Mumford & Sons - The Cave
- Black Beauty had lots of sub bass and really good impact. It was very natural sounding and the guitars were definitely tonally accurate. Felt like a live performance in fact.
- Silver had astounding clarity once again, but the bass response was lacking, so much so it was a lot less engaging.
Example - Anything
- Black Beauty had nice thick bass on this track that sounds very natural. Although the instrument separation wasn't as clear, it certainly sounded live to me.
- Silver had that clarity that made the instrument separation easy. The bass however, sounded thin.
Looking at these comparisons, I'd say they both have their great points and it really depends on what you prefer to have, more bass or more clarity. There definitely are different sound characteristics attributed to each cable material, hearing is believing.
With that, I'm going to continue on to the much anticipated Part 3 with Black Beauty. I think it really brings the 3.A to a whole new level. UP-OCC copper has good synergy with this sound signature, and the large guage expands the sound stage.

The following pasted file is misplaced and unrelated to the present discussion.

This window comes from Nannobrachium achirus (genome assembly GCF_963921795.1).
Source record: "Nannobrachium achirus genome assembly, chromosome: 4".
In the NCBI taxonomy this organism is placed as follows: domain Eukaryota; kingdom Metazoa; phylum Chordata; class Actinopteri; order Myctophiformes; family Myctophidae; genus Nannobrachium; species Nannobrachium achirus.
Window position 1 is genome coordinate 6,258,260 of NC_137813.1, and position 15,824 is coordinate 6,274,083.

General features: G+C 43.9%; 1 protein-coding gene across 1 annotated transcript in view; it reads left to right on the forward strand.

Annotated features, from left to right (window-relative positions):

I visited 2 places in 2 days to get a good beat on how these match up to other customs in balanced mode with Black Beauty. There are customs I would be leaving out because I didn't get a good seal, have a non distinctive memory of, or didn't get a chance to ABX them properly. So you can be rest assured that the customs I tried had as good a seal as a proper custom and were properly ABXed.
We were almost chased out of one of the places doing this today. I didn't manage to get hold of a JH10x3 to do a comparison and that disappointed me most. Anyways, I hope this proves useful to people subscribed to this thread.
Unique Melody Aero - 3 Driver 2 way Crossover MSRP $529
First thing I noticed was that the Bass on these were recessed. It had the tiniest amount of Bass, but for what it had, it was certainly tight. The Highs were notably forward and quite bright. This made listening to them quite unbearable as the highs were pretty harsh. To give you an idea on how harsh these were, I couldn't even finish "Foo Fighters - Rope" on them, while on the 3.A I'm fully engaged mouthing the lyrics and air guitaring. Guitars weren't well presented as well, it just wasn't a convincing protrayal. Vocals are clear but lack the rawness from the 3.A. Overall though, there was plenty of clarity. The soundstage was slightly smaller than the 3.A.
Unique Melody Mage - 4 Driver 3 way Crossover MSRP $639